Echoing Green’s annual gathering brings our global community together in Atlanta for a week of actionable programming and dialogue.
Top 5 Highlights from Social Good Summit
The Social Good Summit, a three-day conference where "big ideas meet new media to create innovative solutions" to drive social change concluded tonight at New York City's 92Y and digitally around the world. Secretary of State Hillary Clinton opened the summit with a special message:
“Leaders around the world are coming together around at the United Nations seeking solutions for some of the toughest challenges we might face...At the same time a revolution in social media is helping people everywhere take part in a global conversation about how we can work together to advance the common good.
Here are Echoing Green's top picks from the summit:
- Actor and UNESCO Goodwill Ambassador Forest Whitaker spoke about his digital project PeaceEarth: “In one second, we can touch a million people, and even move them...If you look at [cellphones] as an organic being, they become a new attribute that we have. This phone is a part of me. I think we’re evolving to understand that these things are part of us. As I wave my hand across here, it goes and touches you.”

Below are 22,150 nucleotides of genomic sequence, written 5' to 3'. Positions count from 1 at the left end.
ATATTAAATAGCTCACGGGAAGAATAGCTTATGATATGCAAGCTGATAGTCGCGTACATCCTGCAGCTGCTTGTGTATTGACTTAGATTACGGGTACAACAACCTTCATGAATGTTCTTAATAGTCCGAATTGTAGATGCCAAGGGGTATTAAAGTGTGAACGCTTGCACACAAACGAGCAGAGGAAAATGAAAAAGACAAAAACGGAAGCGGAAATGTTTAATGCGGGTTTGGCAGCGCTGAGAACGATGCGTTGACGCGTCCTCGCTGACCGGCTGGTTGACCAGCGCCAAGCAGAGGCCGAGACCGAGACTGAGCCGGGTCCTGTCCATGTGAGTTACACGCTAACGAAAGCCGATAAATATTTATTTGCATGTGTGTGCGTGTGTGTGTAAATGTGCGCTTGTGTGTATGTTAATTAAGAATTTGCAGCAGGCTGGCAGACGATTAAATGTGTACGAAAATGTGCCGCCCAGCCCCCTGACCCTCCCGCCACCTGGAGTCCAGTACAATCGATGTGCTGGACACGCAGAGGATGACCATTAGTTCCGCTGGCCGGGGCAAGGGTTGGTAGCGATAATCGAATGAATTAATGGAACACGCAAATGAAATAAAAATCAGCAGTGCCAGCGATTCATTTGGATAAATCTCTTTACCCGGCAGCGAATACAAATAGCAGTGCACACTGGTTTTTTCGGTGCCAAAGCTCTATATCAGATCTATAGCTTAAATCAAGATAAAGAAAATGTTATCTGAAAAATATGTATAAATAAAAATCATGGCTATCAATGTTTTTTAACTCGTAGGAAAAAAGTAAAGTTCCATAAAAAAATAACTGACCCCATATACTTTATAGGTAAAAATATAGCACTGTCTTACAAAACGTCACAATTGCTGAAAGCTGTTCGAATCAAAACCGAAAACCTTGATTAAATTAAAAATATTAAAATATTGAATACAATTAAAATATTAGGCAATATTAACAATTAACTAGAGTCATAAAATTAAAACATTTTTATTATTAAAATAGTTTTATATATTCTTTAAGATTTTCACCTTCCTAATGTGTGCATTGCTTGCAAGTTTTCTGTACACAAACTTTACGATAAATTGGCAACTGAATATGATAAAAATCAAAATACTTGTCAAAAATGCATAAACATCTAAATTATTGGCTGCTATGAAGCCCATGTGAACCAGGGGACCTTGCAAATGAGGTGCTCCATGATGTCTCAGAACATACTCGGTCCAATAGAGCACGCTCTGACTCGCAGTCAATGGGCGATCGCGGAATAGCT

- Scott Heiferman of Meetup, Danae Ringelmann of Indiegogo, and Paul Young of charity: water talk about crowd-powered philanthropy, slacktivism, and the power of offline connections.
- U.S. Chief Technology Officer Todd Park gave an animated presentation about the power of data in social innovation: "It’s about turning government into a platform for open innovation. Data by itself is useless. I can’t feed my baby daughter data, as much as I’d love to because I love data. It’s only useful if you apply it to create an actual public benefit.”
- Echoing Green Fellow Josh Nesbit spoke with Robert Fabricant of Frog Design, and Ana Gupta of Johnson & Johnson about how mobile phones can eliminate pediatric AIDS. Josh noted that ninety percent of world is covered in mobile signals, yet "a billion people in the world will never see a doctor in their lives."
- Rebecca Moore gave a stunning presentation on how Google Earth is changing communities around the world.
Our community stands for—and is committed to—love, justice, and equity.
To mark our 30th anniversary, we’re taking stock of lessons learned, how these insights inform our work, and ways we can contribute to social transformation over the next 30 years.